Sebastian Vettel reveals inner conflict as F1 driver: Wanted to be less of the problem

Sam Cooper
Sebastian Vettel on the grid. Zandvoort September 2022.

Aston Martin driver Sebastian Vettel wears a 'climate justice now' shirt on the grid. Zandvoort September 2022.

Sebastian Vettel said an internal conflict in regards to his impact on the climate was one of the reasons he decided to retire from Formula 1.

The German hung up his racing boots following the 2022 season after 15 years in Formula 1 and did so as one of the most successful drivers in the sport’s history.

But in the latter stages of his career, he also became known as one of the most vocal supporters of causes he believes in such as equal rights for women, LGBTQ+ equality and most notably on stopping climate change.

Vettel appeared on the BBC show Question Time in May of this year where he sat next to politicians, including current UK Home Secretary Suella Braverman to discuss issues such as Brexit and the climate.

The German admitted he was a hypocrite for campaigning for the environment whilst racing in F1 but did say those were questions he asked himself every day.

His appearance on Question Time preceded his retirement announcement and Vettel has since elaborated on the issue, saying it was one of two motivating factors that made him decide it was time to give up Formula 1.

Alongside spending time away from his children, Sebastian Vettel told Channel 4 that he had an inner conflict when it came to the sport and its impact on the world.

“Seeing the world changing, I think I have a sort of conflict inside and I think the world needs to change, we [F1] need to change and wanting to be a bit more part of, I don’t want to say the solution, but maybe a little bit less of the problem,” the German said.

“That sounds quite bad, but I don’t mean it in a really bad way. Just a lot of thoughts in my head.”

F1 making steps to help environment but is it enough?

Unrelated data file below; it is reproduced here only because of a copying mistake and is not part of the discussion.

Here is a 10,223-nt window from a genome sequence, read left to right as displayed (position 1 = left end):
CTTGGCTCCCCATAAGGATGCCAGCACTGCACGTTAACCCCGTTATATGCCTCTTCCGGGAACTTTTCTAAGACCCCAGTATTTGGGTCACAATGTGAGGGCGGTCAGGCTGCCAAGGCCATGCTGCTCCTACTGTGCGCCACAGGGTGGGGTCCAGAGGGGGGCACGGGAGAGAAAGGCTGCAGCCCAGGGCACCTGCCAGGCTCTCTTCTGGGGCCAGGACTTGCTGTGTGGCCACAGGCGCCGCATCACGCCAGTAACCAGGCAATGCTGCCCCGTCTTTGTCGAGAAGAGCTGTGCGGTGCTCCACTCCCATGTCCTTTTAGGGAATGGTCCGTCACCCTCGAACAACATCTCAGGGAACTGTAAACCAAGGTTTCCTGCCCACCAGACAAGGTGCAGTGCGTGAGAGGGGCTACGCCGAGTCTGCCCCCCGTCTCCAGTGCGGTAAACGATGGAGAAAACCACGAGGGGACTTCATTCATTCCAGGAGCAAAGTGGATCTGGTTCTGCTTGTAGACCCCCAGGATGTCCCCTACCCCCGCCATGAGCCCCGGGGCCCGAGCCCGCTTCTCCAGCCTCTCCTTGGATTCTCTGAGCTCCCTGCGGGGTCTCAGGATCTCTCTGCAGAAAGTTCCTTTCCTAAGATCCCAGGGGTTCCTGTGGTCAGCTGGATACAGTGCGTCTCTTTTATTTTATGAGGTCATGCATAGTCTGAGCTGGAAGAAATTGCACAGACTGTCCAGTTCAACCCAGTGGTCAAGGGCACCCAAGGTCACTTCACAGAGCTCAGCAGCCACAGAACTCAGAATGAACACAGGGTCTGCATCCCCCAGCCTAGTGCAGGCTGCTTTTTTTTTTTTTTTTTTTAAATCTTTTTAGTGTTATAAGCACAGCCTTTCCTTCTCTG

The very concept of a sport such as Formula 1 is hard to justify in a modern context when looking at its impact on the environment but to its credit, it has made steps to mitigate this.

From 2026, fuels will be fully sustainable and F1 has set itself the target of 2030 to become carbon neutral.

But the question is not so much on the sport itself but on what it takes to get the show on the road.

While the outside image of F1 is pollution in the form of car exhausts, the majority of the sport’s emission actually comes from the huge amount of freight that it takes to get from race to race.

This statement has never been truer than for the 2023 calendar with a current 23-races on the schedule ranging from Australia to Las Vegas.

While the sport is a global one with an ever-growing non-European fan base, more must be done to make the schedule more sustainable.

In 2023, the Miami Grand Prix has been sandwiched in between Baku and Imola, Canada is between Spain and Austria and the last three races alone will clock up air miles of 14,271.

F1 has to its credit established plans for a regionalised calendar and while the sport deserves praise for taking bigger strides than others, more still needs to be done.

Read more: Sebastian Vettel ‘changed completely when he became a dad’